The return of values: Morrison’s strategic policy agenda

Scott Morrison is now generating a clear foreign and defence policy direction for his time as prime minister and working closely with key cabinet ministers to achieve it. The emerging agenda seems to be as much Morrison’s personal creation as it is a product of cabinet government policymaking.

And at the heart of this policy agenda is something that has been mostly absent in Australian strategic thinking and international relationship management for some years—values.

As the prime minister put it earlier this month when standing on the flight deck of the American aircraft carrier USS Ronald Reagan:

Australia believes in what Ronald Reagan called the ‘truths and traditions’ that define the United States. We stand together in these self-evident truths. We stand together for personal liberty and freedom. For democracy and the ballot box. For the rule of law, and freedom of association. For free economies and free peoples.

Morrison then quoted from remarks Reagan made at a White House state dinner to honour Malcolm Fraser in 1981: ‘We both recognise the responsibility of freedom and are prepared to shoulder it squarely.’

At other times, Australian political leaders have come over misty-eyed talking about shared values with Americans, but they’ve done so when times were good and the recitation didn’t seem to matter all that much. And values have routinely got a guernsey in various government policy statements, like the 2017 foreign policy white paper, but haven’t seemed particularly operative in what our officials and diplomats then do.

The context has changed and with it the pointedness and power of the words. Because now these words read as a statement of intent in the face of other powers that do not believe in these ‘truths’, and act accordingly—the two most notable of which are the Chinese state and the Russian state under presidents Xi Jinping and Vladimir Putin.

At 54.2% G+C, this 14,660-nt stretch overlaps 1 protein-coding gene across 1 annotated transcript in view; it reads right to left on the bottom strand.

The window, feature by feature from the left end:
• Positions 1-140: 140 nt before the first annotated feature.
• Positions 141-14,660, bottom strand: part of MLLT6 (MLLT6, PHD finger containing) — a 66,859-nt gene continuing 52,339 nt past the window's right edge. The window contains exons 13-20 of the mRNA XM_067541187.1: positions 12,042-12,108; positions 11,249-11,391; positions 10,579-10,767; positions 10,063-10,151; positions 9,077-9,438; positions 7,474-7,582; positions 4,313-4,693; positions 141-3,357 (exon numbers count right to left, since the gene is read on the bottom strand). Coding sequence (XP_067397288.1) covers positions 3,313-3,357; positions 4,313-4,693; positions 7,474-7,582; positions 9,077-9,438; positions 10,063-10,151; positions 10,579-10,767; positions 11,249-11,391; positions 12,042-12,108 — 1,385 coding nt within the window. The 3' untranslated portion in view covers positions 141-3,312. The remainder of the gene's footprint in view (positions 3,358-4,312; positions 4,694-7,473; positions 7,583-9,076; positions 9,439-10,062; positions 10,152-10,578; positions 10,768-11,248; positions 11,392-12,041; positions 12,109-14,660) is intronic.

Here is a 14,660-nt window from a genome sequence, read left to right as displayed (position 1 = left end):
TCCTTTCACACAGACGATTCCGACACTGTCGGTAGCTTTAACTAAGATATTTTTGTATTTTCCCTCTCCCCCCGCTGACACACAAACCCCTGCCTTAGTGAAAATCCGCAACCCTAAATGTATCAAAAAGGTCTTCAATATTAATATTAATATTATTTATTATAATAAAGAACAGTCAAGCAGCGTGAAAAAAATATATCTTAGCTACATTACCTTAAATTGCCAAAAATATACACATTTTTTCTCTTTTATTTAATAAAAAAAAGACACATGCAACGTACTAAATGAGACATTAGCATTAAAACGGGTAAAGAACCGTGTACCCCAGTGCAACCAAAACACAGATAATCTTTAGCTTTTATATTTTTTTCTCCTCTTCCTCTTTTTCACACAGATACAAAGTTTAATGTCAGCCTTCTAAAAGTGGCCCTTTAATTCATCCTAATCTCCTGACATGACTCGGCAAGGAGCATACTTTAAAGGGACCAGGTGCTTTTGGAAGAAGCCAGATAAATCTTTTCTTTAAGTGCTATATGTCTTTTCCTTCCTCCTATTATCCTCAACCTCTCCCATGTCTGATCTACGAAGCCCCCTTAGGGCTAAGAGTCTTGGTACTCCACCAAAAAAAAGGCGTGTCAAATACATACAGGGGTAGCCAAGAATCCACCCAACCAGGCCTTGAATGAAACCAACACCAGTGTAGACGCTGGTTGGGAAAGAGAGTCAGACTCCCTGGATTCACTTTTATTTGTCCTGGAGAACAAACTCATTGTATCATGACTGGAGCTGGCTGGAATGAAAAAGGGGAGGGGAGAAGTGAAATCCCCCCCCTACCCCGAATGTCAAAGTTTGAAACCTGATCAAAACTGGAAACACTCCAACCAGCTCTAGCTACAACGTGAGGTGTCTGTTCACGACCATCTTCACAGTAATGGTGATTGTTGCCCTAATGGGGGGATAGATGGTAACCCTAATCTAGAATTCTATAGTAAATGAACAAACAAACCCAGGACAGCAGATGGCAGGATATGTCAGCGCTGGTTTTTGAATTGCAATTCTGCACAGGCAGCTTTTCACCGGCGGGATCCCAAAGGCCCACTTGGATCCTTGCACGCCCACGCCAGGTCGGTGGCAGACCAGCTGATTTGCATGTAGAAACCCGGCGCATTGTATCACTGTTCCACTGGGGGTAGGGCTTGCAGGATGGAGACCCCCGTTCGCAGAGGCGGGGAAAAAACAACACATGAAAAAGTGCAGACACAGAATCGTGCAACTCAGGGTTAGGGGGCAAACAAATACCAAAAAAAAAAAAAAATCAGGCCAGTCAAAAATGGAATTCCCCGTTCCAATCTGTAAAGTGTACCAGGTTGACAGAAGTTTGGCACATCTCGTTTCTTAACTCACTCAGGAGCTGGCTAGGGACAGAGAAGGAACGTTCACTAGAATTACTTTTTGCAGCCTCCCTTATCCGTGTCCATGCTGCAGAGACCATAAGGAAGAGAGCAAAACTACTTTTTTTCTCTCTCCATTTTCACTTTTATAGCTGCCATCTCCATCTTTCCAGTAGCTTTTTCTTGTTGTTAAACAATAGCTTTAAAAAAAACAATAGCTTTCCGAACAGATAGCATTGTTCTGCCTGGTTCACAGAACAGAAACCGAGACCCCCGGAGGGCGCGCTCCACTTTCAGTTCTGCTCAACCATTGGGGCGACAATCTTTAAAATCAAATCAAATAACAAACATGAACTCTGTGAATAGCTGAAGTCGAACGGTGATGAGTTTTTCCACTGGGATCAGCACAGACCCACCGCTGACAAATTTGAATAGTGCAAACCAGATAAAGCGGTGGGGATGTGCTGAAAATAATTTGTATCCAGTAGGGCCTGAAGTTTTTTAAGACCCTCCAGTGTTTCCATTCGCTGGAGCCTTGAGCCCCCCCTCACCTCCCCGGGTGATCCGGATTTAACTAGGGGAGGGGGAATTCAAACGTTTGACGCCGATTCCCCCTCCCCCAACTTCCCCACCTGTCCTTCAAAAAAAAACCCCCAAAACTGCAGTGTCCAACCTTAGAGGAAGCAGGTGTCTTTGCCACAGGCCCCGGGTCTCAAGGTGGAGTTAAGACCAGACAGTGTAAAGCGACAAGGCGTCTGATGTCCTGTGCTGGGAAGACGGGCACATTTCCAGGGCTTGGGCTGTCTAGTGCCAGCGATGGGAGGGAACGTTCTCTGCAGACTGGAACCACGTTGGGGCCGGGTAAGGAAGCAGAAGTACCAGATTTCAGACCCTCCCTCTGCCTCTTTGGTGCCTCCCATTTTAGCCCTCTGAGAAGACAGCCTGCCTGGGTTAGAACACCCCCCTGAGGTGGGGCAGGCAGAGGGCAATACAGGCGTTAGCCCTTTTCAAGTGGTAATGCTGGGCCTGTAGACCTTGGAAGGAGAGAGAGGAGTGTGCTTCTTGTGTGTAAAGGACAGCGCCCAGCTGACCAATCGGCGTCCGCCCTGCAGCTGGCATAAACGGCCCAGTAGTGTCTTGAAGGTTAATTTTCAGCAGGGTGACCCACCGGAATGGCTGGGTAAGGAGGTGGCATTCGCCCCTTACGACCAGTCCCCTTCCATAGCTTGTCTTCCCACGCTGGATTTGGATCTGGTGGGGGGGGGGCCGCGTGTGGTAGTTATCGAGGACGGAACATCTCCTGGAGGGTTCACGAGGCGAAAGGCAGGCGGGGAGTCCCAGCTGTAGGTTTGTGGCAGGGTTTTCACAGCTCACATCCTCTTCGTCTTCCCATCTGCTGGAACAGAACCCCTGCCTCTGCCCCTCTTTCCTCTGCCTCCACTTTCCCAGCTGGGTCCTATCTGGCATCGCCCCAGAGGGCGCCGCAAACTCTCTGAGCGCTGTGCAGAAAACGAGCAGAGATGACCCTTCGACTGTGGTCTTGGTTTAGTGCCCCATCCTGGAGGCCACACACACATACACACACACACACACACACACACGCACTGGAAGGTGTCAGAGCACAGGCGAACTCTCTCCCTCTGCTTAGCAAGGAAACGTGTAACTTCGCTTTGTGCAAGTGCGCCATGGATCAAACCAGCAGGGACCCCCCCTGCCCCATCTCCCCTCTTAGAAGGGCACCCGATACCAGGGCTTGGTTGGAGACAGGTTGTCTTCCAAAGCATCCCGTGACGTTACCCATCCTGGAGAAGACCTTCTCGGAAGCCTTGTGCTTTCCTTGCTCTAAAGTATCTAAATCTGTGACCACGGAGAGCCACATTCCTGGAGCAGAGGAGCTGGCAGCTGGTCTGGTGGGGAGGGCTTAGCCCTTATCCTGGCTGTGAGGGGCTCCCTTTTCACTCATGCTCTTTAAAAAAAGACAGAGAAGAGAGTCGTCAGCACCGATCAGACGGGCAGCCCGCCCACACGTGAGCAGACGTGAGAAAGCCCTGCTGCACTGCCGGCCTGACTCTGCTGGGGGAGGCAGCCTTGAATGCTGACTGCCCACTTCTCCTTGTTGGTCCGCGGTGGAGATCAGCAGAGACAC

The words jar with the reality of Chinese authorities’ exercise of power domestically against their own citizens—in Xinjiang, in Wuhan and in Hong Kong—and with the Chinese military’s annexation of disputed territory in the South China Sea in the face of claims by states like the Philippines and Vietnam. The rule-of-law emphasis contrasts bluntly with the Chinese party-state’s use of law as a weapon against foreigners from states that have made it unhappy and against its own citizens to protect party rule.

While it may jar with Chinese state actions, the statement of what Australia stands for aligns very well with the Morrison agenda in the Pacific and with the steps taken at home by both the Turnbull and Morrison governments. This makes for consistency in international and domestic policy because of parallels between deepening international partnerships with ‘like-mindeds’ and moves to enhance national cohesion.

Domestically, the laws put in place to prevent ‘foreign influence activities that are in any way covert, coercive or corrupt’ from undermining Australian institutions, policymaking and democracy are all about ensuring Australia continues to protect and reinforce these values at home. Similarly, calling out cyber intrusions into the heart of Australian democracy and theft of intellectual property by the Chinese Ministry of State Security is about resisting efforts to subvert our politics and undercut our economy.

And Morrison’s Pacific step-up has a theme of helping our Pacific partners do the same, to enable their own sovereign decision-making. The prime minister’s three big elements of Australia’s renewed engagement with our Pacific family—‘to work with our Pacific Islands partners to build a Pacific region that is secure strategically, stable economically and sovereign politically’—echo the ideas of rule of law, free economies and free peoples.

Lowy Institute polling shows that many Australians no longer trust ‘China’ (more accurately, Xi’s government) to act responsibly in the world, no doubt because of growing knowledge in our community of Chinese interference in political parties, cyber intrusions, punitive trade measures and growing presence in our near region. The very different values that the authoritarian Chinese Communist Party uses to guide its policies and actions are the root cause here.